6. Learned counsel for the appellant submits that the High Court committed error in upsetting the findings of fact regarding rate of rent which was held by the Trial Court as Rs. 1500/- per month but reversed by the High Court holding it to be Rs. 250/- per month only. It was further stated that the tenant is in possession of shop for nineteen years and although tenancy was terminated by landlord after one month of the service of the notice, appellant could not get the possession of the shop. The counsel for the appellant referring to Page No. 88 and 89 of the paper book submits that Trial Court has given cogent reasons and considered relevant evidence for recording a finding that rate of rent is Rs. 1500/- per month which has been set aside by the High Court.
7. Learned counsel appearing for the respondent, refuting the submission of the learned counsel for the appellant contends that the Trial Court while decreeing the suit had not adverted to the additional issues which were framed by the Trial Court on 20.01.2009. He submits that Trial Court having not adverted to additional issues, the Revisional Court has rightly set aside the judgment and order of the Trial Court and dismissed the suit.
8. We have considered the submissions of the learned counsel for both the parties and perused the record.
9. The basis of judgment of the High Court in setting aside the judgment of the Trial Court is the reversal of the findings regarding rate of rent. As noted above, the case of the plaintiff was that the rate of rent is Rs. 1500/- per month whereas the case of the tenant was that rate of rent was Rs. 250/- per month. The High Court while coming to the conclusion that the rate of rent is Rs. 250/- per month gave following reasonings:
“I have perused the impugned judgment of the trial court and find the force in the argument so submitted by the learned counsel of the revisionist and instead remanding the case and lingering this old litigation further between the parties, I am of the view that no rent due was payable to the landlord at the time of issuing the notice dated 07.09.2001. Relatively, the oral testimony of the landlord is rebutted by the oral testimony of the tenant, revealing the fact that the tenanted premises was taken on the rent to the tune of Rs. 250/- per month with a payment of premium of Rs. 1,20,000/- wherefor no receipt was issued by the landlord to the revisionist.
The fact can not be over sighted that this is in quite prevalent practice in such matters that the landlord takes the lump sump premium from the tenant, as has been taken in the instant case. After taking such a hefty premium, the rent must not be more than what it has been stated way back in the year 1994. No additional reliable testimony has been brought by the landlord on record to create the force in his pleadings.”
10. Learned counsel for the appellant has referred to findings of the Trial Court at Page No. 88 and 89. It is useful to refer to the discussions made by the Trial Court deciding the Issue No. 1, which issue was whether the respondent is tenant in the disputed shop of the plaintiff for the rate of rent, a sum of Rs. 1500/- per month? The discussion of the Trial Court at Page No. 88 to 90 is as follows: “…..In support of the above statement, the plaintiff produced the Evaluation List for the period 2004-2009 issued by the Executive Officer, Nagar Palika, Rishikesh vide document no. 96Ga. Though, it also clearly proves that the rent of above disputed property is equaled to Rs. 1500/- per month. The respondent has not filed any documentary evidence to oppose the above fact which it can be proved that the rent of the above disputed shop is equaled to Rs. 250/- per month in place of Rs. 1500/- month.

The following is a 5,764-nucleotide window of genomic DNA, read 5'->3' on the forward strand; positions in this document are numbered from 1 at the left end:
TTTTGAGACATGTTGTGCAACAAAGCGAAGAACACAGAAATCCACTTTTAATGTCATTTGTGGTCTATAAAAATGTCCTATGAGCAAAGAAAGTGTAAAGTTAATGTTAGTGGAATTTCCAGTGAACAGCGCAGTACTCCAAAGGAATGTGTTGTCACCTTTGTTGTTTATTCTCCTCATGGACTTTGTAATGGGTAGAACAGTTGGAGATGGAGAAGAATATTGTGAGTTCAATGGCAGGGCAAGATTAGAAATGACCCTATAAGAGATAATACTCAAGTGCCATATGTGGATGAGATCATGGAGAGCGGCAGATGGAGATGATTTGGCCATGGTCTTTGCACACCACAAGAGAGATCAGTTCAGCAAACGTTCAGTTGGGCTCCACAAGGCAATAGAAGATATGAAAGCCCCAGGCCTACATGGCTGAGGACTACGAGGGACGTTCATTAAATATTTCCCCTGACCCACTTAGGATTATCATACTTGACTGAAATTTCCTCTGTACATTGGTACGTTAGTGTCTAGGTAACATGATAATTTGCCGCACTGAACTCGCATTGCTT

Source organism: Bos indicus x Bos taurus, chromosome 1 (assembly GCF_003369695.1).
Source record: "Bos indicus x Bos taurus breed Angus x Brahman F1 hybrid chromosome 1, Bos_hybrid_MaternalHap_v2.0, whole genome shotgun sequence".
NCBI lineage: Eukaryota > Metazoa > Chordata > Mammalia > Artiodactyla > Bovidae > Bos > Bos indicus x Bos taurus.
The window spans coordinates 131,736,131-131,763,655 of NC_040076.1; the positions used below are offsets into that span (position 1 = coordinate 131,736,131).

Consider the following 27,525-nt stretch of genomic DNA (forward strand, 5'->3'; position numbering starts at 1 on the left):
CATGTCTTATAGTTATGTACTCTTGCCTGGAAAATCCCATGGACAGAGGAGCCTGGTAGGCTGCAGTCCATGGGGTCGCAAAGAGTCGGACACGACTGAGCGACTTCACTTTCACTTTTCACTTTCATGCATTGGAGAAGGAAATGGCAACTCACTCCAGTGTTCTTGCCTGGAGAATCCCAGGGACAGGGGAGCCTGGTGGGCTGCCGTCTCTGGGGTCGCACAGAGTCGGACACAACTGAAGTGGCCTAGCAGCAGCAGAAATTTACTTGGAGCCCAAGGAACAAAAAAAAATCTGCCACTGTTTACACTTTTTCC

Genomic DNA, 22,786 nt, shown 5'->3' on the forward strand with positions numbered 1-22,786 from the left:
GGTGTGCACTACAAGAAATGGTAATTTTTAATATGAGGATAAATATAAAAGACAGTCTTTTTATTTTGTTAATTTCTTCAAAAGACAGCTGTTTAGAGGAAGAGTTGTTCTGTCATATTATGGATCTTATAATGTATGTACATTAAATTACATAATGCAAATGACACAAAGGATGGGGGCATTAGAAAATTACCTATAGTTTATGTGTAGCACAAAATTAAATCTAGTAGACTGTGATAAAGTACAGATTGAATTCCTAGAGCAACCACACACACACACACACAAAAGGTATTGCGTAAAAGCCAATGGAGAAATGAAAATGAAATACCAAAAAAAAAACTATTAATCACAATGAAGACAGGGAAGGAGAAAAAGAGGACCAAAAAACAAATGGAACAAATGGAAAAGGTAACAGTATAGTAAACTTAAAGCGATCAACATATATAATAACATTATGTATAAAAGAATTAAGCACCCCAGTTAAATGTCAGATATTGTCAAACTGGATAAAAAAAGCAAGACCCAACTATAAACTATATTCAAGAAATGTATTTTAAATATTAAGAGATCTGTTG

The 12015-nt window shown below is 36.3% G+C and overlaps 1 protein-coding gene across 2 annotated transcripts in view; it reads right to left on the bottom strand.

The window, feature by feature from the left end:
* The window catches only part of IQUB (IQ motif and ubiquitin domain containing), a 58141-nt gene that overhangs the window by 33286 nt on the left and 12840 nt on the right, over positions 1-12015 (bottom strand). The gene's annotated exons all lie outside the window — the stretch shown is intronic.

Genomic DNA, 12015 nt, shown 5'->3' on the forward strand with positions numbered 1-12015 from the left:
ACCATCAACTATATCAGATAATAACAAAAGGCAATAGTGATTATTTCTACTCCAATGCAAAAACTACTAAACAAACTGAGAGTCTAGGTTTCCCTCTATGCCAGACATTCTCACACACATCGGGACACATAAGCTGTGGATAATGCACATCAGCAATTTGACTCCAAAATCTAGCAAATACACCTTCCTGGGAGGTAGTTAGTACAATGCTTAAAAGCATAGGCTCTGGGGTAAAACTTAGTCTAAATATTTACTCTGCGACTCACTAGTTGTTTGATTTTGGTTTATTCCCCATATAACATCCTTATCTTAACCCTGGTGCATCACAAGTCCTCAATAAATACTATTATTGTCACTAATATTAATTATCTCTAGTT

It clearly proves from the statements of the above witnesses and the documentary evidence available on record that any written agreement regarding the rent of the questioned property has neither been made between the parties nor filed any rent receipt by the respondent against the payment of rent though it is accepted by both the parties that the plaintiff himself used to come at shop for the collection of rent and the respondent used to acknowledge the entry of this payment of rent in his diary at the shop. The respondent ought to have proved this fact that the rent of the above questioned shop was equaled for sum of Rs. 250/- per month.
The respondent should have produced the above diary, which was important documentary evidence and having under the possession of the respondent and the signatures of the plaintiff were also taken in this diary, therefore, the adverse presumption shall be taken against respondent u/s 114 of the Evidence Act due to having not to produce the above diary. This fact cannot be proved by the respondent; therefore, after analyzing the above facts, I am of the view that there is not present any ground to disbelieve the statement of the plaintiff in which he stated the rent was equaled for sum of Rs. 1500/- per month…..”